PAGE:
By Nora Peters, VISTA Volunteer
On the morning of September 24th, 2011 I stumbled across an intriguing New York Times article that posed the question: Is Junk Food Really Cheaper? This immediately caught my attention because as a Hunger Free King County VISTA I consistently get the opposite message – that healthy food is too expensive so most people struggling with money opt for the cheaper foods which tend to be generally unhealthy. After a few more people sent the article to me I knew I had to reflect on it.
Despite first glance judgment, author Mark Bittman is surprisingly not a neoconservative with a secret lobbying agenda for Big Food; he’s actually just a journalist and avid home cook that seeks to demystify cooking and bring people away from the fast food line and back into the kitchen.
He asserts that this is easier than people might think. His main claim is that “hyperprocessed food remains more expensive than food cooked at home” and cites a meal of roast chicken and vegetables costing $14 to prepare, while a McDonalds meal for 5 costs $28. After giving a few more examples of low-cost meals that can be prepared at home, Bittman also comments that though some may say these processed foods are cheaper by the calorie, that “half the people in this country consume too many calories rather than too few;” plus, we can get more bang for our buck in healthy calories from meals made at home. He also states that one does not need to venture all the way to Whole Foods or buy local, organic, grass-fed or cage free to escape fast food – one simply needs to make the effort to seek out basic, unprocessed ingredients at their local grocer because “if you can drive to a McDonalds, you can drive to Safeway.”
However cooking, he says, is the real challenge because “cooking is defined as work, and fast food is both a pleasure and a crutch.” We need real cultural change and “no-nonsense cooking and eating must become popular again,” and not just by hipsters and locavores.
As opposed to more leftist thinkers, Bittman places a bit more responsibility on the individual to fight their psychosocial addiction to fast food. Although, Bittman still does recognizes that food deserts are a problem and that not all people have the time and resources to consistently seek out healthy food. He also believes that to change behaviors, we need to change the environment. We know this can be successful because we’ve done it before – with tobacco. Smoking has been converted from “a cool habit to one practiced by pariahs.” Bittman dreams of the day when kids everywhere will “boo” when their parents drive past a McDonald’s.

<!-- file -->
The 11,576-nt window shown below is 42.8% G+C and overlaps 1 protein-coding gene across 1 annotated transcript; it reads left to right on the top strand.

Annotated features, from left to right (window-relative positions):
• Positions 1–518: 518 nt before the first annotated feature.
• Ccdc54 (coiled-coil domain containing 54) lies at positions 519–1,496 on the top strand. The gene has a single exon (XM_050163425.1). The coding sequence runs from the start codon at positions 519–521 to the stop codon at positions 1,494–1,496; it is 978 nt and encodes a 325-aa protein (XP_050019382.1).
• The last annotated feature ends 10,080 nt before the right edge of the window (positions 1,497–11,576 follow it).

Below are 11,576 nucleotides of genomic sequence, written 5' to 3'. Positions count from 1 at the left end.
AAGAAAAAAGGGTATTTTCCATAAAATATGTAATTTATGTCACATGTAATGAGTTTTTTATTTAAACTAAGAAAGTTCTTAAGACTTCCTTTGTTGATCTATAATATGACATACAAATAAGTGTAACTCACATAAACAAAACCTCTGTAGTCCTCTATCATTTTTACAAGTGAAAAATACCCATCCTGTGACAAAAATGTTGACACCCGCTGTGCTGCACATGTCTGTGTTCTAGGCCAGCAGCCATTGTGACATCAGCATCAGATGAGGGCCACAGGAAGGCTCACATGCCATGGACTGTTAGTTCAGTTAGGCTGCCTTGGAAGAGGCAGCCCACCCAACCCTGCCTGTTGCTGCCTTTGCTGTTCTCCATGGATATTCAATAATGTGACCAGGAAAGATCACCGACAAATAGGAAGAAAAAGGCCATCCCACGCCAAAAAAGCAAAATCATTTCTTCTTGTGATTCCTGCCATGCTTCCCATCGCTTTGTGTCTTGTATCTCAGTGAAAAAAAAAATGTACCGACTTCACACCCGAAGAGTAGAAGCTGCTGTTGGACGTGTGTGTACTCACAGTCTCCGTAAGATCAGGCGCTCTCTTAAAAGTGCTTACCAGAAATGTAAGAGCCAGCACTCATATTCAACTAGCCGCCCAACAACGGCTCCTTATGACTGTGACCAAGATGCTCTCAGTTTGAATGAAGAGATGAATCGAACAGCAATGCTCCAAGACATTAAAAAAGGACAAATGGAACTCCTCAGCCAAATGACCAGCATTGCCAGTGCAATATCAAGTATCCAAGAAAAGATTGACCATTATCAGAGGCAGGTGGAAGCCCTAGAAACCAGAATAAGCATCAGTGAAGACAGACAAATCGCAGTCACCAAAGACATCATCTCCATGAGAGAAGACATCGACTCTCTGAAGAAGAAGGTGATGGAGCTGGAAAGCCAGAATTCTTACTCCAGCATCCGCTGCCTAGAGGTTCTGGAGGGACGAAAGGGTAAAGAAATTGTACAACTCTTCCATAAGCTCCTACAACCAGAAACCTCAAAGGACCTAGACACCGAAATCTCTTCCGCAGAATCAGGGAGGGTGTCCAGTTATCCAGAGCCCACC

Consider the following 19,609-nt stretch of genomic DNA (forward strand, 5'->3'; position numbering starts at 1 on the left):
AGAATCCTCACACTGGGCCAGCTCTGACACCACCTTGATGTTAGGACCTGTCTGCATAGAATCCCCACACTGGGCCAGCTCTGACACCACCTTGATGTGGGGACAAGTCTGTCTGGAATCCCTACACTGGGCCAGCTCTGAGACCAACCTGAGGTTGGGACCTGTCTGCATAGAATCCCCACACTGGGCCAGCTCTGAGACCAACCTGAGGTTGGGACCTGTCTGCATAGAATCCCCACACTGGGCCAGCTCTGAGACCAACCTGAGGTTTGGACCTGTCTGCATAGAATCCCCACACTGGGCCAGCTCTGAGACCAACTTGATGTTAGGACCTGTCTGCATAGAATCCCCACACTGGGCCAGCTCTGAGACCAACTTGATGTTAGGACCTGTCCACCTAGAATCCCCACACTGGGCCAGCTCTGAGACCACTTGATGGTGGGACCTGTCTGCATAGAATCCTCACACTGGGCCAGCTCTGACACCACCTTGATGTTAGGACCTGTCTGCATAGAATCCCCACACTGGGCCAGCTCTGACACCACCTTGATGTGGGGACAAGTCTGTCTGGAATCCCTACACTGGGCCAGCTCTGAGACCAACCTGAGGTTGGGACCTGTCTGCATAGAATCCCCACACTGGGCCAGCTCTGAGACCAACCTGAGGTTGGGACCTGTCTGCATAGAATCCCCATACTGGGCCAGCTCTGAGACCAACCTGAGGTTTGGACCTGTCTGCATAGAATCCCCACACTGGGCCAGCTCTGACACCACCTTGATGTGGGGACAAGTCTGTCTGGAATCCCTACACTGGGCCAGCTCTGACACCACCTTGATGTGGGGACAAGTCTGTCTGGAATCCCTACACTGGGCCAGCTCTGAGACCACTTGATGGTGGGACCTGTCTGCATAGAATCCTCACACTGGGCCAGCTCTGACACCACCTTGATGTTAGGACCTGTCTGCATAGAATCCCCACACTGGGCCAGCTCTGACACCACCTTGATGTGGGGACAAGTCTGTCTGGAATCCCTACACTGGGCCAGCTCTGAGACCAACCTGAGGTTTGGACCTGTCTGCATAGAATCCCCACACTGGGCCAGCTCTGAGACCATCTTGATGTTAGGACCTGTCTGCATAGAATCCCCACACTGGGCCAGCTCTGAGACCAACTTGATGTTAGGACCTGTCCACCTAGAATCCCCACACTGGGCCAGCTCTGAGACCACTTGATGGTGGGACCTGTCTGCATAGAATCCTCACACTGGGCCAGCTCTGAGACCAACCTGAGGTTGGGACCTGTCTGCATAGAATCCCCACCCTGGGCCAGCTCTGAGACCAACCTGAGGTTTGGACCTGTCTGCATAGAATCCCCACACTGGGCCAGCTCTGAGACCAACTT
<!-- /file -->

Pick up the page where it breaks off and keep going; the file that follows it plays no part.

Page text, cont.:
I second this call to cultural change and agree that just as with tobacco use, if enough people get behind the food movement, we can alter the social landscape to make unhealthy and fast foods socially unacceptable and make it cool to eat healthy.
Although I agreed with a lot of what Bittman had to say, I was looking for more depth about the mounting issue of hunger in America, affecting 49 million people, including 1 in 4 children. If healthy food was indeed always cheaper, then why doesn’t everyone consistently eat well without worrying? Seattle Times reporter Emily Heffter covered a story that took a different perspective. It turns out that 212 women surveyed in South King County said that although their main priority was providing healthy food for their families, “the high cost of fresh and organic fruits and vegetables” was the barrier. They say that they know how to cook, so education is not the issue and moreover that projects like community gardens, while great in theory, do not work for everyone who does not have the time or money to tend them.
The group that compiled the survey, Got Green, recommended leveraging state SNAP benefits by matching those dollars at farmers’ markets and also simply providing a bit more money in the food stamp program.
Which side is right? I personally think the food system in America is too complex and varied to boil down into one main reason why we have both hunger and obesity. Rather, it’s important to hear all sides of the story and judge on a case-by-case (community-by-community) basis on how to get people eating healthier, all the while keeping the big picture of food justice and sustainability in mind.
What do you think?